EcoService Models Library (ESML)

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What does it mean when EMs are “related?”

Some EMs are “related”

In ESML, EMs may be treated as “related” for a number of reasons having to do with model version, application, or segmentation.

Related EMs may be similar versions

An EM record in ESML may describe a model without describing its application, but most EM records describe both a model and a specific application of that model. 

When multiple applications of the “same” model are described in the literature, it is difficult to verify that the mathematical structure of the model actually is identical across the applications, since changes in version or subroutine implementation may have occurred.  Therefore, ESML assumes they may differ in structure and describes them as “related.”   Models are judged to be “related” if there is a developmental thread; they may be sequential versions, or one may include some or all of the other. 

Related EMs may represent different applications of the same model

When information is available about multiple uses of a given model, the way these uses appear in ESML depends on several factors.  If few details are provided about how the multiple uses differ from one another (such as differences in variable values, goodness of fit or validation) then a single EM is described.  But if information does suffice for multiple entries, then a determination is made whether to enter the different uses as separate applications of the model or as “runs” pertaining to the same application.  If the model uses are all part of a single data-gathering and modeling effect (and can all be described in terms of the same set of variables) then they may be treated as runs.  A “parent” EM is then entered that includes all the information that is constant across the runs, and “run” EMs (as many as needed) are entered to describe each run.  But if they come from different modeling studies (or differ significantly in their predictor or response variable set), they would be considered separate applications and entered as separate, but “related,” EMs. Learn more about the difference between EMs, EM applications and EM runs.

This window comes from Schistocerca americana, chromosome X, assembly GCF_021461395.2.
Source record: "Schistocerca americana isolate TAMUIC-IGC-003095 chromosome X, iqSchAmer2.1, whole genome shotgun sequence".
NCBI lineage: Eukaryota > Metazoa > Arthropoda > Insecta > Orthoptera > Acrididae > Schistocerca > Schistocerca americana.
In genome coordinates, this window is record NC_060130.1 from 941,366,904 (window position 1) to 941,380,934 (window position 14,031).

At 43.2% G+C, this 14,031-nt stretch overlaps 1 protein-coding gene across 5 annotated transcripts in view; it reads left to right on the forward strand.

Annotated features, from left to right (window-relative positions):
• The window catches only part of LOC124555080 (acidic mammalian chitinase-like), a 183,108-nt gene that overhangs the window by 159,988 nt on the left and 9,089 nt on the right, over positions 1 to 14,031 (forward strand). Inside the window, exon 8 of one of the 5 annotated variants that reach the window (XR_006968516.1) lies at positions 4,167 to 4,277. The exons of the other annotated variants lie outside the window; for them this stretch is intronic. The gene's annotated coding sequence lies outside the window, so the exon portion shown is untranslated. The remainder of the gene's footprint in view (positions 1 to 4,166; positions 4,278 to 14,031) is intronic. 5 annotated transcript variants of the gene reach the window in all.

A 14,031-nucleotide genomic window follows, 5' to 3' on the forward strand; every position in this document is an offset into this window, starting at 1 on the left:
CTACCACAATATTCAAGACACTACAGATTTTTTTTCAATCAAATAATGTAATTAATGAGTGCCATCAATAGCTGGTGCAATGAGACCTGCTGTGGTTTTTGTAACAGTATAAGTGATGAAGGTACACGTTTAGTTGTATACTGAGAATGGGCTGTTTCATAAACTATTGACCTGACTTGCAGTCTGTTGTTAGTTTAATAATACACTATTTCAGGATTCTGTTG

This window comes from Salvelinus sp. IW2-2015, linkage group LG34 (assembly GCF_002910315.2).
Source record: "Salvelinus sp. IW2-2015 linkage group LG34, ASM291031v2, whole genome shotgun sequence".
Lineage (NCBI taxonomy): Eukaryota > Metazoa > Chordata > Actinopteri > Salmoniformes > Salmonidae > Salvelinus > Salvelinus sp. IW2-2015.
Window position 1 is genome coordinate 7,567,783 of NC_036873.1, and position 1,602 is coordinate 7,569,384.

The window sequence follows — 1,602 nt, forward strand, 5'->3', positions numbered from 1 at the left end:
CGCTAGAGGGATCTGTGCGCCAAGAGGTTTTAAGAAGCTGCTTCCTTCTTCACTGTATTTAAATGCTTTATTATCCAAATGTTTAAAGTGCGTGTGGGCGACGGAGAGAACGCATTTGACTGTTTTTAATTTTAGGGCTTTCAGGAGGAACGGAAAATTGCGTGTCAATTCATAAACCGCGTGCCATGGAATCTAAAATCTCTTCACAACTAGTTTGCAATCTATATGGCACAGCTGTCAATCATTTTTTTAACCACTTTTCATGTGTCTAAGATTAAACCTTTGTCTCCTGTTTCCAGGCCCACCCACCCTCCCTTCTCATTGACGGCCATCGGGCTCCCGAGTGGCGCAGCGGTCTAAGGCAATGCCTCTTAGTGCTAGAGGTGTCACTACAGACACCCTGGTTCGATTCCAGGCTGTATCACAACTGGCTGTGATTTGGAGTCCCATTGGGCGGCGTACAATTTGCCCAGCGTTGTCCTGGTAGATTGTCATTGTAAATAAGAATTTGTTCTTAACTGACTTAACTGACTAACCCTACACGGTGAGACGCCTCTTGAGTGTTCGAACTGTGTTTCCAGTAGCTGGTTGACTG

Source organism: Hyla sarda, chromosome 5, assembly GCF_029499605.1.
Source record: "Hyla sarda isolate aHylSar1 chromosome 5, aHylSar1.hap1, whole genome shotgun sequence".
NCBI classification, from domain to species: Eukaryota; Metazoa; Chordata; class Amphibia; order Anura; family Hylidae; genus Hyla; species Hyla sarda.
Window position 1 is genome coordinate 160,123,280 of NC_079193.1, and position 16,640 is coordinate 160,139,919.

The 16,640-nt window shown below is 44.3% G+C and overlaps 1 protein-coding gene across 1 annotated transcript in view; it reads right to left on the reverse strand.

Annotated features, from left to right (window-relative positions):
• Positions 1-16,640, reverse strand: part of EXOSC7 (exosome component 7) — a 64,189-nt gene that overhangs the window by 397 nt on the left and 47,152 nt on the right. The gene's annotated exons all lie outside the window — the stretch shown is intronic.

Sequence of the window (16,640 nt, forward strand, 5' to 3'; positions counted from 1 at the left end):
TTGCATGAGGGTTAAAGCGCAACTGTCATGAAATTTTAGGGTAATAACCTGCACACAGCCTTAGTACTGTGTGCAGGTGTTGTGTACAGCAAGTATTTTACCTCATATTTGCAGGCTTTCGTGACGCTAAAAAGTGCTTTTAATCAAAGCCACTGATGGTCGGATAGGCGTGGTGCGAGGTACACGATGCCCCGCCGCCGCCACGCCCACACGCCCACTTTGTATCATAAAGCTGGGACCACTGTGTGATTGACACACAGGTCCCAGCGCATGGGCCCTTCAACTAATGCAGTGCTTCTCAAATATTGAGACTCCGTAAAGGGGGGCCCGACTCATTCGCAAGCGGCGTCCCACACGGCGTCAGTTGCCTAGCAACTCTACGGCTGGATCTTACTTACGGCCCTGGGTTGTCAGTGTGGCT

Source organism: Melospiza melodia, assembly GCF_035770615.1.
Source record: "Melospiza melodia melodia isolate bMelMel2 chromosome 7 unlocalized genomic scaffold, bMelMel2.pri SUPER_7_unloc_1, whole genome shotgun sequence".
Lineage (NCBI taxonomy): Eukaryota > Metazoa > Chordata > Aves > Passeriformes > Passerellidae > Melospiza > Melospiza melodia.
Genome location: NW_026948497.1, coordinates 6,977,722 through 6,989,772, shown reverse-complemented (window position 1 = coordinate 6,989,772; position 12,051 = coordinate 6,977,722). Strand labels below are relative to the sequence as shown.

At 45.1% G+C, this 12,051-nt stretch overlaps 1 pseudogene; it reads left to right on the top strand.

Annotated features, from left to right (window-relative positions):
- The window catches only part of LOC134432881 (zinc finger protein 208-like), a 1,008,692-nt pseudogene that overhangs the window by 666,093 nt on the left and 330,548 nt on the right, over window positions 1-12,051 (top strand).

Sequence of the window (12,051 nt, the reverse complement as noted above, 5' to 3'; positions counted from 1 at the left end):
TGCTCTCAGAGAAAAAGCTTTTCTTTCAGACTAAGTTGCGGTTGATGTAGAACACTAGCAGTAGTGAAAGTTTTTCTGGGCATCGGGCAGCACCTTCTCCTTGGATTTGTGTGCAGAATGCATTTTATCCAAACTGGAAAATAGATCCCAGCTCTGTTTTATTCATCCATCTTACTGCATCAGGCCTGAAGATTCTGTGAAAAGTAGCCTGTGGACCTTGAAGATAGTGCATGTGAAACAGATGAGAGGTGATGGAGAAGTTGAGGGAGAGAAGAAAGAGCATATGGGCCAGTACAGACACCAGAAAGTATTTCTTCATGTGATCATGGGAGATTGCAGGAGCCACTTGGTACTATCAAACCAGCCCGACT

Related EMs may be separable segments of a larger model

Sometimes a given modeling approach entails several, potentially separable computational procedures.  When entry is made to ESML, these procedures may be kept together and entered as a single EM (and in this case, the outputs of one procedure, which serve as the inputs to another procedure, are classified as “Intermediate [Computed] Variables”).  If instead each procedure is judged to be individually useful to the ecosystem services modeling community, the procedures may be entered individually as separate but “related” EMs; separation can increase their visibility in ESML searches.